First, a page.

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The Italian Affair

Gayle Nichol's picture
Mon, 02/04/2019 - 08:52 -- Gayle Nichol

To be fair, I was warned.

I was told it was contagious, and once I had been exposed, the chance of returning to life as it was before was remote.

And so it was with all this foreknowledge that I packed my bags and headed for my first trans-Atlantic flight to see the sites of England, Scotland, Ireland and Wales eight months ago.

I can still gush endlessly of my time in the United Kingdom and the Republic of Ireland, and how it was truly my girlhood dreams come to life. The history and majesty and literature that I had soaked up for almost five decades was laid before me and I feast still on tiny, quiet experiences and monumental deathbed memories. I am certain that in my dying moments the sights and sounds of London will be with me still.

But it’s true,

I did catch the bug.

And now, knowing how small our big blue marble truly is, I’m off again.

Viva Italia!

I’m off to Italy.

In my life before being bitten, I was thrilled by the delights of Florida. Even as I write this, locked in the deep freeze of southwestern Ontario, I like the idea of a Planters Punch poolside on the Florida coast. I still believe that ice cream always tastes better when it takes the shape of mouse ears. And any three-hour flight that puts you in clear view of palm trees is a very good thing.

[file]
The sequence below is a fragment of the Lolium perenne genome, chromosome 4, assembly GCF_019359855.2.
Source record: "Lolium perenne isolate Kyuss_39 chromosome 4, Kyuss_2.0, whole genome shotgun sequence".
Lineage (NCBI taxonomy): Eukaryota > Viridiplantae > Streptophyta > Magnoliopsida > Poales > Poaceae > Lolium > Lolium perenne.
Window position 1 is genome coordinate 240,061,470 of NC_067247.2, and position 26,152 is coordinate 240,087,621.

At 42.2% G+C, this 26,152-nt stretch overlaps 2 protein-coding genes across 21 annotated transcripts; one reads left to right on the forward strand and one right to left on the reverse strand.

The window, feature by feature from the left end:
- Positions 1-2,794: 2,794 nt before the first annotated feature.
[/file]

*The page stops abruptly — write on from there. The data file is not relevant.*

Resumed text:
But oh, what delights await in Dante’s Florence. Or amid the mighty columns of Rome. The holy sites in Vatican City or in the cliff side show stopper that is Cinque Terre.

And don’t even get me started on the olives, cheese and prosciutto.

Where England filled me up with dreams made real, Italy is going to fill me up with pasta, seafood and antipasti.

I did not grow up in a time of world travel. The world got smaller after I hit my adult stride, and honestly, I am blessed to call Lambton County home. Like so many in my circle, I moved into a groove of earning a living, securing a future and assuming that I’d make a move to see some of the world around me later, when the time was right, when life made it possible.

Watching my parents and the men and women who were the lighthouses of my childhood struggle with bodies and minds enfeebled by time and aging diseases has altered my perspective.

The time to move is now. The time has come. Life is possible now, and who knows what promise tomorrow brings.

So once again across the Atlantic I go, with my copy of The Divine Comedy in hand and a hunger for all things Italian. Ciao Italia!

Chi lavora mangia. Chi non lavora, mangia, beve e dorme.

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